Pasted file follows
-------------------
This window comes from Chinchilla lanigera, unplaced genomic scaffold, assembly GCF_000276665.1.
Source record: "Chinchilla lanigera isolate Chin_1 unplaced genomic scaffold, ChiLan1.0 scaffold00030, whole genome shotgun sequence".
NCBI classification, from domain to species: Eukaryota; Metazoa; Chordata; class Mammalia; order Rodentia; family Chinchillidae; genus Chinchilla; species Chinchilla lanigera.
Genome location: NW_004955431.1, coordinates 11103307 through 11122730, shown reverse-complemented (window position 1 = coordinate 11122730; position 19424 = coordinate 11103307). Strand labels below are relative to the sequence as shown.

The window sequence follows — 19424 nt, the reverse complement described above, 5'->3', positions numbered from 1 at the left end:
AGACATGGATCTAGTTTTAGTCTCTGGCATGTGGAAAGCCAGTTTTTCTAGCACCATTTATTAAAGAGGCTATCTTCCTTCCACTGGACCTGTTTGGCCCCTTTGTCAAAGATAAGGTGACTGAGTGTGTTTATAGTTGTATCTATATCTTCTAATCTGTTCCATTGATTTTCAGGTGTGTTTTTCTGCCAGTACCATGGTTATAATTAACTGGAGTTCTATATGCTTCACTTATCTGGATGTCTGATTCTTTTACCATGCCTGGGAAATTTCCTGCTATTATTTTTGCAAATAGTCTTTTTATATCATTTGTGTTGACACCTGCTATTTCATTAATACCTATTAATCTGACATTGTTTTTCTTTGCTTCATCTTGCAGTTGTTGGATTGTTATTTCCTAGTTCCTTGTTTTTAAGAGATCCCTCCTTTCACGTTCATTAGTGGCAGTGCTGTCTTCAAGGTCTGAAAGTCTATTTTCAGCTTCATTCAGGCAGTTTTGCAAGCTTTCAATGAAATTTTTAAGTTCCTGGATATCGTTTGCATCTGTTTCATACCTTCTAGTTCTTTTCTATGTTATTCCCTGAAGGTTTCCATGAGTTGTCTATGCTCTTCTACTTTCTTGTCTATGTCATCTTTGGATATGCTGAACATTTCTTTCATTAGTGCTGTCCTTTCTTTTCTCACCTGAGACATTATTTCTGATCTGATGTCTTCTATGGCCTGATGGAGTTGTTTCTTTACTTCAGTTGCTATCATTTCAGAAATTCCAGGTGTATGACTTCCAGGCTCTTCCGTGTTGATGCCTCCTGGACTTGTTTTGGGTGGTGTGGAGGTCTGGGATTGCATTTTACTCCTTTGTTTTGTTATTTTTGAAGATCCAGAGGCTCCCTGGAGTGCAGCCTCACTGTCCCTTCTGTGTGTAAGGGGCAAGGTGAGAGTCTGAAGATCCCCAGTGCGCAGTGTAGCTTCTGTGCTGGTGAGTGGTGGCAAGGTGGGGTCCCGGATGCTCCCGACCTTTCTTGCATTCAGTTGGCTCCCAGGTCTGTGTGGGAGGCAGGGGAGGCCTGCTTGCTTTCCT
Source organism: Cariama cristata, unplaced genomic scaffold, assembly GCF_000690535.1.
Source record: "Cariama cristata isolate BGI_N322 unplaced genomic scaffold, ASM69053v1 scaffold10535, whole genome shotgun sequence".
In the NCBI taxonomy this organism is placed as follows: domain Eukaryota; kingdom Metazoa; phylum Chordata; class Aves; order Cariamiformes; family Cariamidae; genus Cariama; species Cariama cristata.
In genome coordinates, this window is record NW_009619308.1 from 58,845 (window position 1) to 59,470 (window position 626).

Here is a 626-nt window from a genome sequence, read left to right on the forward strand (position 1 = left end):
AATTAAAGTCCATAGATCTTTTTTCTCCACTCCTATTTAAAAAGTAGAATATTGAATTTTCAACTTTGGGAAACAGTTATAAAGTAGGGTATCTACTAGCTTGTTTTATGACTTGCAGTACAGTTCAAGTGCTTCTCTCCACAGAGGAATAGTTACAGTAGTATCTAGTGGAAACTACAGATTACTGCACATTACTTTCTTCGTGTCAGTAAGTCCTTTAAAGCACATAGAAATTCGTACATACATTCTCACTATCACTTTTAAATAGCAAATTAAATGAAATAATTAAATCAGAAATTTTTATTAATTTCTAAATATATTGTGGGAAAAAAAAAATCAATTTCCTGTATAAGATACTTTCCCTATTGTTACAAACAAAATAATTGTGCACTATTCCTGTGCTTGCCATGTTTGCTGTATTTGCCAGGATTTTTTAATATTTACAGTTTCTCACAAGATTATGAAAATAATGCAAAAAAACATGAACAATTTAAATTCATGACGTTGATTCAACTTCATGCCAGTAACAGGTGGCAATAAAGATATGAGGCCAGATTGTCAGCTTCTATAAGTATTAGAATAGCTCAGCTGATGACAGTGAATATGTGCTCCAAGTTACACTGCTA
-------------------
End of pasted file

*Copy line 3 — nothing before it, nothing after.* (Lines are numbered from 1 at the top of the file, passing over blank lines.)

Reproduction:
NCBI classification, from domain to species: Eukaryota; Metazoa; Chordata; class Mammalia; order Rodentia; family Chinchillidae; genus Chinchilla; species Chinchilla lanigera.